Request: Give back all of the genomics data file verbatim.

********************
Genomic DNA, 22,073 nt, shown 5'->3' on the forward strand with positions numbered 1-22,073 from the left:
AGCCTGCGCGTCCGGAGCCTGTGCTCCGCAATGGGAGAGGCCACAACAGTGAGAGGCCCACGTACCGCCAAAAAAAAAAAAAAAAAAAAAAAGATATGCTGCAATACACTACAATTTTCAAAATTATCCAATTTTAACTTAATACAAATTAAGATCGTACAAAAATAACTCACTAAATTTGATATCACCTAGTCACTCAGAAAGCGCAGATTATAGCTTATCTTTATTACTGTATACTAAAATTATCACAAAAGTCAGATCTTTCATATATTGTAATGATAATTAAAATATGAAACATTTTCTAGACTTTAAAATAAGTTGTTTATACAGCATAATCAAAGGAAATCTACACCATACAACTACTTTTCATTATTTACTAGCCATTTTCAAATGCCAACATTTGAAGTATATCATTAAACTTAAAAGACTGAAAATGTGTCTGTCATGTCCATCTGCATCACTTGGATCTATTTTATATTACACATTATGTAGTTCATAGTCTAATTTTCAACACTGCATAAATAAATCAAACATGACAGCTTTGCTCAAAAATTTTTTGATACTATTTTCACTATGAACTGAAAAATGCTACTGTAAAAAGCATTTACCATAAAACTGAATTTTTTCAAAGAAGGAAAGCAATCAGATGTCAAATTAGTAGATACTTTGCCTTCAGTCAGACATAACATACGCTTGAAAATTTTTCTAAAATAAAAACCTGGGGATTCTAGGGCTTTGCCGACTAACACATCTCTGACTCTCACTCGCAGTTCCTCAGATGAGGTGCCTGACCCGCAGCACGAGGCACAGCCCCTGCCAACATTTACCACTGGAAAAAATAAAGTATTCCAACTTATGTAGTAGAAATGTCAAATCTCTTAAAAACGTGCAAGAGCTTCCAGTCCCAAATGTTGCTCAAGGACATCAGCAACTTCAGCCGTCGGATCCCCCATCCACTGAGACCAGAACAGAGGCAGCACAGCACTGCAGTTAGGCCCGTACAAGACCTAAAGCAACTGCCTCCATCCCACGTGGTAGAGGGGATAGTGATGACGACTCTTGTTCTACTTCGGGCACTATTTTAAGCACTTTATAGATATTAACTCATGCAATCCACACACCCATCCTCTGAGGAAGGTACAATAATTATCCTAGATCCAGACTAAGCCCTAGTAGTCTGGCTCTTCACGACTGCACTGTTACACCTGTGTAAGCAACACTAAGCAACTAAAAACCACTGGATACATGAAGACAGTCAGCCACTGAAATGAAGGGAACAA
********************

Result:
Genomic DNA, 22,073 nt, shown 5'->3' on the forward strand with positions numbered 1-22,073 from the left:
AGCCTGCGCGTCCGGAGCCTGTGCTCCGCAATGGGAGAGGCCACAACAGTGAGAGGCCCACGTACCGCCAAAAAAAAAAAAAAAAAAAAAAAGATATGCTGCAATACACTACAATTTTCAAAATTATCCAATTTTAACTTAATACAAATTAAGATCGTACAAAAATAACTCACTAAATTTGATATCACCTAGTCACTCAGAAAGCGCAGATTATAGCTTATCTTTATTACTGTATACTAAAATTATCACAAAAGTCAGATCTTTCATATATTGTAATGATAATTAAAATATGAAACATTTTCTAGACTTTAAAATAAGTTGTTTATACAGCATAATCAAAGGAAATCTACACCATACAACTACTTTTCATTATTTACTAGCCATTTTCAAATGCCAACATTTGAAGTATATCATTAAACTTAAAAGACTGAAAATGTGTCTGTCATGTCCATCTGCATCACTTGGATCTATTTTATATTACACATTATGTAGTTCATAGTCTAATTTTCAACACTGCATAAATAAATCAAACATGACAGCTTTGCTCAAAAATTTTTTGATACTATTTTCACTATGAACTGAAAAATGCTACTGTAAAAAGCATTTACCATAAAACTGAATTTTTTCAAAGAAGGAAAGCAATCAGATGTCAAATTAGTAGATACTTTGCCTTCAGTCAGACATAACATACGCTTGAAAATTTTTCTAAAATAAAAACCTGGGGATTCTAGGGCTTTGCCGACTAACACATCTCTGACTCTCACTCGCAGTTCCTCAGATGAGGTGCCTGACCCGCAGCACGAGGCACAGCCCCTGCCAACATTTACCACTGGAAAAAATAAAGTATTCCAACTTATGTAGTAGAAATGTCAAATCTCTTAAAAACGTGCAAGAGCTTCCAGTCCCAAATGTTGCTCAAGGACATCAGCAACTTCAGCCGTCGGATCCCCCATCCACTGAGACCAGAACAGAGGCAGCACAGCACTGCAGTTAGGCCCGTACAAGACCTAAAGCAACTGCCTCCATCCCACGTGGTAGAGGGGATAGTGATGACGACTCTTGTTCTACTTCGGGCACTATTTTAAGCACTTTATAGATATTAACTCATGCAATCCACACACCCATCCTCTGAGGAAGGTACAATAATTATCCTAGATCCAGACTAAGCCCTAGTAGTCTGGCTCTTCACGACTGCACTGTTACACCTGTGTAAGCAACACTAAGCAACTAAAAACCACTGGATACATGAAGACAGTCAGCCACTGAAATGAAGGGAACAA